Legislation sponsored by Assembly Democrats Pamela Lampitt, Elizabeth Maher Muoio, Valerie Vainieri Huttle, Joann Downey and Raj Mukherji to combat gender pay inequities in the workplace received final legislative approval from the full Assembly by a vote of 53-14-6 Monday.
“The gender pay gap has barely budged over the last decade, which means that at the current rate, absent any significant nationwide reforms, we won’t close this gap for another century,” said Lampitt (D-Camden/Burlington). “These measures will help us monitor discriminatory pay practices so we can crack down on blatant violators and ensure a more equitable workplace in New Jersey.”
The bill (S-992/A-2750) would modify current law, including the Law Against Discrimination (LAD), to strengthen protections against employment discrimination and promote equal pay for women.
“Women in every state and in nearly every occupation experience the pay gap,” said Muoio (D-Mercer/Hunterdon). “Over their lifetime this can have a significant impact on their financial security. Stricter measures to ensure parity in the workplace are clearly needed.”
Specifically, the bill would amend the LAD to make it an unlawful practice for an employer to discriminate between employees on the basis of sex by paying a rate of compensation, including benefits, to employees of one sex that is less than the rate paid to employees of the other sex for substantially similar work, when viewed as a composite of skill, effort and responsibility.
“The gender pay gap holds women back in so many ways. For example, it takes many women much longer to pay off their student loan debt than it does men,” said Vainieri Huttle (D-Bergen). “Every little step we can take to chip away at the gap makes a difference.”
The bill also prohibits any employer paying a rate in violation of the bill from reducing the rate of compensation of any employee in order to comply with the bill. The bill would, however, permit an employer to pay a different rate of compensation if they demonstrate that the differential is made pursuant to a seniority system or a merit system, or is based on legitimate, bona fide factors other than sex, such as training, education, experience, or the quantity or quality of production, that each factor is applied reasonably, that one or more of the factors account for the entire wage differential, and that the factor or factors do not perpetuate a sex-based differential in compensation, are job-related and based upon legitimate business necessities.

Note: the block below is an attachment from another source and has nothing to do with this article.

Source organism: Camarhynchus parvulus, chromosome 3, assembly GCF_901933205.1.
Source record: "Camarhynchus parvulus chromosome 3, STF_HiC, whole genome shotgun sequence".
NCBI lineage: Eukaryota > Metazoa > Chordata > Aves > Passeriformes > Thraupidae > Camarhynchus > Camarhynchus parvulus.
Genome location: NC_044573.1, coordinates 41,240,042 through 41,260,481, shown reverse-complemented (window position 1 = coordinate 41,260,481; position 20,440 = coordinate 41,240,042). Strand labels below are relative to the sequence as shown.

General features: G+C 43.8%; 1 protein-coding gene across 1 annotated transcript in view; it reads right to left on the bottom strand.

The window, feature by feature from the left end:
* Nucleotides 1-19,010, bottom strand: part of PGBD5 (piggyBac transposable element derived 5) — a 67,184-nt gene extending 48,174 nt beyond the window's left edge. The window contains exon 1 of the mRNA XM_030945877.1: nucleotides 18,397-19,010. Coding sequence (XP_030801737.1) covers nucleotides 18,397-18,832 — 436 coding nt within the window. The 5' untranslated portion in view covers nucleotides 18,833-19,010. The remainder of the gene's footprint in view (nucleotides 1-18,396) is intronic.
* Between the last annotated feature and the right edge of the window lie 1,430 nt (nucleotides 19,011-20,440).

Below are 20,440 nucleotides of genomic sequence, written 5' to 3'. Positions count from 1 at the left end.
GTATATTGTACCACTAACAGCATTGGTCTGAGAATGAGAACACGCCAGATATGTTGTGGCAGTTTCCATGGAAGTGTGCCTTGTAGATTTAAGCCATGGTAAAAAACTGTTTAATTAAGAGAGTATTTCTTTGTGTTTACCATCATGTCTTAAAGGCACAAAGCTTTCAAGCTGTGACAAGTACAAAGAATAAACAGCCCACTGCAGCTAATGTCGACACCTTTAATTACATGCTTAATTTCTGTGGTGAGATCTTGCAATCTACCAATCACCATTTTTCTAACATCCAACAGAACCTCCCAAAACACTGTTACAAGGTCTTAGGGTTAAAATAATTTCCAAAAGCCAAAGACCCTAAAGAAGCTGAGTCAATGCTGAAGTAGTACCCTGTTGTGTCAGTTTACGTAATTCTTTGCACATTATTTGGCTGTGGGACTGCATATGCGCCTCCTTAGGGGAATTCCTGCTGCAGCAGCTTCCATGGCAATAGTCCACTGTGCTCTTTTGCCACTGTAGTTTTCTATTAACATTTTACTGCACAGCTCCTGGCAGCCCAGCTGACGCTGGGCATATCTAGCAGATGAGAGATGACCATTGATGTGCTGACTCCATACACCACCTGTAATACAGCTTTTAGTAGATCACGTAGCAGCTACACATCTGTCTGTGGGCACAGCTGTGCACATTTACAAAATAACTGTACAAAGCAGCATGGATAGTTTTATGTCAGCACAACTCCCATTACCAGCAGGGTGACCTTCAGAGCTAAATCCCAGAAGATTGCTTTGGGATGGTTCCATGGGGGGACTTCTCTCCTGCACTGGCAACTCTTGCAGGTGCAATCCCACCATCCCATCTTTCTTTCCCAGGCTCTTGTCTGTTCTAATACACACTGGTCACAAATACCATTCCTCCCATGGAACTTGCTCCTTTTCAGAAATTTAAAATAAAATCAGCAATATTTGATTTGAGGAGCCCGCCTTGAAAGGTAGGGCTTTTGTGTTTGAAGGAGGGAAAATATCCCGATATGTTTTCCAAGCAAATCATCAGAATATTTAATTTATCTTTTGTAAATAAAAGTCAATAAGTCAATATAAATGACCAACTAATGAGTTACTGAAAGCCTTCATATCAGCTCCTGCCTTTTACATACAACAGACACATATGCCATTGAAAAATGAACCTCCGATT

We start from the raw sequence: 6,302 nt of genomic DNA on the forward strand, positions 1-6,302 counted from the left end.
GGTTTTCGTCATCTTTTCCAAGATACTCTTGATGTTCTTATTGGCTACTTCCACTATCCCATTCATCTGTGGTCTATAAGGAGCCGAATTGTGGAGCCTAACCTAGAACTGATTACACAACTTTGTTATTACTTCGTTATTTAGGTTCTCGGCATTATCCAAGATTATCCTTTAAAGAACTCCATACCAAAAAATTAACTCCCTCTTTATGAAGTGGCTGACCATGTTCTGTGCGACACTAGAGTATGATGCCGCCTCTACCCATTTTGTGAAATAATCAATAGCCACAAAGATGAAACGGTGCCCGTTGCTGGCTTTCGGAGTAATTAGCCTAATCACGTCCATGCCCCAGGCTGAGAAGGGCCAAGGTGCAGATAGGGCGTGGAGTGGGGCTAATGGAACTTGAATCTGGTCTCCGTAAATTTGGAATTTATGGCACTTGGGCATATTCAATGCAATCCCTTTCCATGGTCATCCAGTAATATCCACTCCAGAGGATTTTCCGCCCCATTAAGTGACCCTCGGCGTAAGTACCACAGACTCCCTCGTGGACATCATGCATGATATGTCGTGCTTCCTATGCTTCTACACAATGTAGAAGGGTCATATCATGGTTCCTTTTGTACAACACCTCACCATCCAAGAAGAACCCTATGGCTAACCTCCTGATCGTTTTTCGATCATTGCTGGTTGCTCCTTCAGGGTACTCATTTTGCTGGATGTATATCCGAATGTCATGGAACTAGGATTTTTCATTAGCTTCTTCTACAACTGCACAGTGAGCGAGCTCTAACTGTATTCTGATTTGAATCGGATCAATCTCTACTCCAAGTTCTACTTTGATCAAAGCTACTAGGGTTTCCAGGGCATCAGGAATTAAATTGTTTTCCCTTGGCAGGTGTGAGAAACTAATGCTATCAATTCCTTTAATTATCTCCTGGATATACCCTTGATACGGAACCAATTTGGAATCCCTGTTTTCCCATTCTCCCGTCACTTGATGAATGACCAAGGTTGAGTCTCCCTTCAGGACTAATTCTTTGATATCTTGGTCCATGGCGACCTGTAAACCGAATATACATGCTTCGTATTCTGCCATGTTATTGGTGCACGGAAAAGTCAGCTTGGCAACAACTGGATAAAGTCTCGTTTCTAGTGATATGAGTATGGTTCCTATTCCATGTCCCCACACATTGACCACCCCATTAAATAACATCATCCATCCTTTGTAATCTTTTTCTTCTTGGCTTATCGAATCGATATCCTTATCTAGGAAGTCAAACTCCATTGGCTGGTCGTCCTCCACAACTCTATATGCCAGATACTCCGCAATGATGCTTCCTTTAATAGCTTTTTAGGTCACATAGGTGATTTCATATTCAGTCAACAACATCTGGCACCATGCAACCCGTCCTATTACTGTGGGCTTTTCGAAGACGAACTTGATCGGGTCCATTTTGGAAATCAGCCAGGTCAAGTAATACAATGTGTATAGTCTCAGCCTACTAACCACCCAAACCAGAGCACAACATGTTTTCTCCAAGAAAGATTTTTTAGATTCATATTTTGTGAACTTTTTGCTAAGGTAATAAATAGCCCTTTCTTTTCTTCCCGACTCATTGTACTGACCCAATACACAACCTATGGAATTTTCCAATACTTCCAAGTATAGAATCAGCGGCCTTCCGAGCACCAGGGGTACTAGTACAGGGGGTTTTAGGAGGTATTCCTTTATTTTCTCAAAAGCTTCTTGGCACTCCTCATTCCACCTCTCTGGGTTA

“There’s no silver bullet to remedy the gender pay gap,” said Downey (D-Monmouth). “But until we have a federal law mandating gender pay equality, we need to focus on the areas at the state level where we can enforce parity.”
The bill also amends the LAD to prohibit an employer from taking reprisals against an employee for disclosing information about job titles, occupational categories, rates of compensation, gender, race, ethnicity, military status, or national origin of employees or former employees. It also prohibits an employer from requiring any employee or prospective employee to waive their rights under the law as a condition of employment.
“The statistics clearly demonstrate that women continuously suffer at the hands of pay inequality, and the problem is even more pronounced for women of color,” said Mukherji (D-Hudson). “It is long overdue for states to close the gap where Congress has failed to act.”
The bill provides for the awarding of three-fold damages for violations of its provisions.
The bill further stipulates that a discriminatory compensation decision or other unlawful employment practice under the LAD occurs each time that compensation is paid in furtherance of that discriminatory decision or practice, effectively making each paycheck another instance of the discriminatory compensation decision or other practice and therefore a new or continuing violation. In addition, the bill provides that liability shall accrue and an aggrieved person may obtain relief for back pay for the entire period of time in which the violation has been continuous, if the violation continues to occur within the statute of limitations.
The bill provides that nothing in the LAD will prohibit application of the doctrine of “continuing violation” or the “discovery rule” to any appropriate claim as those doctrines currently exist in New Jersey common law. The bill also makes it a violation of the LAD for an employer to require an employee to agree to any reduction of any applicable statute of limitation.
Finally, the bill requires an employer entering into a contract with the state to provide information concerning every employee employed in connection with the contract, including information regarding the employee’s gender, race, job title, occupational category, and total compensation, and report specified significant changes in employee status during the contract.
The Commissioner of Labor and Workforce Development is required to retain and make this information available to the Division of Civil Rights, and, upon request, employees and their authorized representatives.
The bill now heads to the Governor’s desk.